New Jersey allows married couples to seek a limited divorce known as Divorce from Bed and Board. This action is often taken by parties who have religious objections to divorce, or for economic reasons such as maintaining eligibility for health insurance through their spouse’s health insurance coverage, social security and retirement benefits. While Divorce from Bed and Board offers certain advantages, there are also pitfalls which couples should consider before pursuing a Divorce from Bed and Board. By way of example, until a Final Judgment of Divorce is entered, neither party can remarry.
Like a Final Judgment of Divorce, a Divorce from Bed and Board allows a couple to enter into a marital settlement agreement (MSA) dividing their marital property and debts. If spouses cannot agree, the court can order equitable distribution of property as well as child support and alimony.
Unlike a Final Judgment of Divorce, both parties must agree to the entry of a Divorce from Bed and Board. However, either party can seek to convert the Divorce from Bed and Board into a Final Judgment of Divorce, even against the other spouse’s wishes. As illustrated by a recent New Jersey appellate case, the terms of an MSA in a Divorce from Bed and Board will be enforced according to its terms so couples may not be able to reopen matters such as equitable distribution or support even if there is a change in circumstances.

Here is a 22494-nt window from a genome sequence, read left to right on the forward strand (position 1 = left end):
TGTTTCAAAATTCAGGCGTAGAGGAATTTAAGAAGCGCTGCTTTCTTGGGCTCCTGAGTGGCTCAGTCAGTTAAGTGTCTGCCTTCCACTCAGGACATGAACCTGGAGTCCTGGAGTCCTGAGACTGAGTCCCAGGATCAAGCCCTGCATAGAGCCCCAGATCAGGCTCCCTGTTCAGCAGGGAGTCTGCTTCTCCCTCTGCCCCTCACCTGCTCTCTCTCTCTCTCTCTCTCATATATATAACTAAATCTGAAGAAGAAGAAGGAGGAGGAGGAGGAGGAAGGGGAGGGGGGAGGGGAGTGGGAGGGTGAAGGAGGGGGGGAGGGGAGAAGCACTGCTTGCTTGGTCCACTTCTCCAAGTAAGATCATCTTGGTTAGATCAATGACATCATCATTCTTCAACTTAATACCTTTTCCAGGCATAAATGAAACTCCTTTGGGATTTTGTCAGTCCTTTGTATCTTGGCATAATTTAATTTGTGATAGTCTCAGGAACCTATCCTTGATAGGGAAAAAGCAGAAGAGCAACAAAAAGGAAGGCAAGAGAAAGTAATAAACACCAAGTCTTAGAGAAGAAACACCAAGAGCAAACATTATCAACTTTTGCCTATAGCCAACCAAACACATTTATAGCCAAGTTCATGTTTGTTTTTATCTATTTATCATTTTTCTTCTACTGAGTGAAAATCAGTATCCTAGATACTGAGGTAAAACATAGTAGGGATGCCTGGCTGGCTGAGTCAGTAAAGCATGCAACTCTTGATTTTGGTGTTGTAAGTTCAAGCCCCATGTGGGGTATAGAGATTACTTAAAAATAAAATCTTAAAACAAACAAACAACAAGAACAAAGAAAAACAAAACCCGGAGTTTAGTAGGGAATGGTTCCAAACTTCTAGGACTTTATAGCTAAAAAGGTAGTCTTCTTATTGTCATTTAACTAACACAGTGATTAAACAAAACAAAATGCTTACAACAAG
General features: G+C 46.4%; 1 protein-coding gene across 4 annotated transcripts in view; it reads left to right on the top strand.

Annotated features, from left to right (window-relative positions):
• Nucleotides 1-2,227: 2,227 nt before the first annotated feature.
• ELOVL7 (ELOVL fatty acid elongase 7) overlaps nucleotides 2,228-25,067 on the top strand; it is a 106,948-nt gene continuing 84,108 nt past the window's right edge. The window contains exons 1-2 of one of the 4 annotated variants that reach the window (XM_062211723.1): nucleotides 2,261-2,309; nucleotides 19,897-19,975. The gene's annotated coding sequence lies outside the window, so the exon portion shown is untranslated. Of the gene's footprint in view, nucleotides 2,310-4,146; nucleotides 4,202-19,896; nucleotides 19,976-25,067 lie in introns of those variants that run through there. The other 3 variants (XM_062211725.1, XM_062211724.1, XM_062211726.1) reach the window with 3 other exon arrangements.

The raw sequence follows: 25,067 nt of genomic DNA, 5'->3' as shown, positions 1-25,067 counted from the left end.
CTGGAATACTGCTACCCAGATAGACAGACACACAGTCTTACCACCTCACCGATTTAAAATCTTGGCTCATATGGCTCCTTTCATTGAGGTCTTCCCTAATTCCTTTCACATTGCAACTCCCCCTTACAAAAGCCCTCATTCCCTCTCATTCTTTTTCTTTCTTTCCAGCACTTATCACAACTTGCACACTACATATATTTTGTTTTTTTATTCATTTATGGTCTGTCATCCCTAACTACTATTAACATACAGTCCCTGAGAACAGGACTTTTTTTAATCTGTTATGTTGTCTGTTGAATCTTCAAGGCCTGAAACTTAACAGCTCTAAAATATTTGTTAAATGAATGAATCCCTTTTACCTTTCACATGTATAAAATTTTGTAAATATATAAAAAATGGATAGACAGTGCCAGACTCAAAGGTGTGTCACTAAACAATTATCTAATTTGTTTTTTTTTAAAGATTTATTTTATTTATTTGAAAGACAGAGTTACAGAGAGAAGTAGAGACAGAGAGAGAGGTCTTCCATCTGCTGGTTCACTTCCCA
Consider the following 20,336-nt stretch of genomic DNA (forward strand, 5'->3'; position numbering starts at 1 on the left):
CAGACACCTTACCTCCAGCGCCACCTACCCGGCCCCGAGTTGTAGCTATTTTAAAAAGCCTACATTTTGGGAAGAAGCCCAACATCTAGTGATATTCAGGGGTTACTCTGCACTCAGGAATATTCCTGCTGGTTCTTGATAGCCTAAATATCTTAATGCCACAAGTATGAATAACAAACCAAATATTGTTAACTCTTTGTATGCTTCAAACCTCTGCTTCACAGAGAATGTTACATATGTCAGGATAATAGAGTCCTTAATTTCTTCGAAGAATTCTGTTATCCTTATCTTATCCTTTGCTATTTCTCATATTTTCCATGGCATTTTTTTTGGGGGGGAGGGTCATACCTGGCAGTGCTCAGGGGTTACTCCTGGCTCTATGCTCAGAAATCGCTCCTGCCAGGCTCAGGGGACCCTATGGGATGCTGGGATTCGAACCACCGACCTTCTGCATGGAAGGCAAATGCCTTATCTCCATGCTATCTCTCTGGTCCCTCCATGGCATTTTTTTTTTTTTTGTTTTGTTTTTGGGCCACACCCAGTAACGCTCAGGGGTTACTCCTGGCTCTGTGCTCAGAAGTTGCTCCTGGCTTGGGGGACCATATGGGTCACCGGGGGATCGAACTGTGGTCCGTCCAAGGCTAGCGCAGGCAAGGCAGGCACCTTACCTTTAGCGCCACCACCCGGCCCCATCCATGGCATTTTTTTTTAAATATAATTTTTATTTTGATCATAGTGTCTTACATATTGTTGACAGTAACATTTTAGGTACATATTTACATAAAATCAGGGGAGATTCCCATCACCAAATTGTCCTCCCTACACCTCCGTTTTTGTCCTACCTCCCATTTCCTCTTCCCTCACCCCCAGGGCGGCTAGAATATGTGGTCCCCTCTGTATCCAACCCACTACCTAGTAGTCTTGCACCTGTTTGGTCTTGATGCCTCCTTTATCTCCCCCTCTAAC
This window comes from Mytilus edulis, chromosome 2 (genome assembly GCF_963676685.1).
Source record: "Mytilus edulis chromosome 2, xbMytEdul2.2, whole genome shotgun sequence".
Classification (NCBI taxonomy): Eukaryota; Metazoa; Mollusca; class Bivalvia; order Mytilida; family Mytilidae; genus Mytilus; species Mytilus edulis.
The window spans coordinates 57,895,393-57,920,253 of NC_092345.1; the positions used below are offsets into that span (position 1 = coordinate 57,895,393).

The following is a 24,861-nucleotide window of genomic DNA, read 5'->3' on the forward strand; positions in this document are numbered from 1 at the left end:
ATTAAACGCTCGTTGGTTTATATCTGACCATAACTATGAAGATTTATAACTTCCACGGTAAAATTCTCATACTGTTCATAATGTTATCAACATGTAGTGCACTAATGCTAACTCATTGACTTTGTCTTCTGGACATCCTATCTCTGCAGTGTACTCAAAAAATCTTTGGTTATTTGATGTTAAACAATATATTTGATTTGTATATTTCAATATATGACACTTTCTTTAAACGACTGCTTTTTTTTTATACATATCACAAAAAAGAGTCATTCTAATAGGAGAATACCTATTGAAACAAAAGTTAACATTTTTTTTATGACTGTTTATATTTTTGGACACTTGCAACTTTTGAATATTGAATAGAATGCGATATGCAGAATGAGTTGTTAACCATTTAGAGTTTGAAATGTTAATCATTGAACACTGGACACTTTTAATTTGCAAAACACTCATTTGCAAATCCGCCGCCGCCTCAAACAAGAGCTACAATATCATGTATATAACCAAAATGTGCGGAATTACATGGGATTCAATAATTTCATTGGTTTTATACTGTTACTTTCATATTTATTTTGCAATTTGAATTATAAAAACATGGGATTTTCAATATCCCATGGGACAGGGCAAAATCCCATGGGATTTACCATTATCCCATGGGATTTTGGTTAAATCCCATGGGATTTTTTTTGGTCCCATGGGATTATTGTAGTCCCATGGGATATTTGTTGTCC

In Benedetto v. Tosti, the parties entered into an MSA as part of their Divorce from Bed and Board. In the MSA, the wife agreed to maintain health insurance coverage for the husband. The parties also waived the right to dispute alimony or equitable distribution for any reason. The wife later retired and became unable to maintain health insurance coverage for the husband. The husband moved to enforce his rights and tried to modify equitable distribution and alimony, and the wife cross-moved for entry of a Final Judgment of Divorce. Both the trial court and Appellate Division agreed that the husband was not entitled to alimony because he had expressly disclaimed any right to alimony. Furthermore, the court found that husband had no entitlement to health insurance coverage once the wife obtained a Final Judgment of Divorce.
If you are considering a Divorce from Bed and Board, contact us for a consultation to ensure that your rights are protected.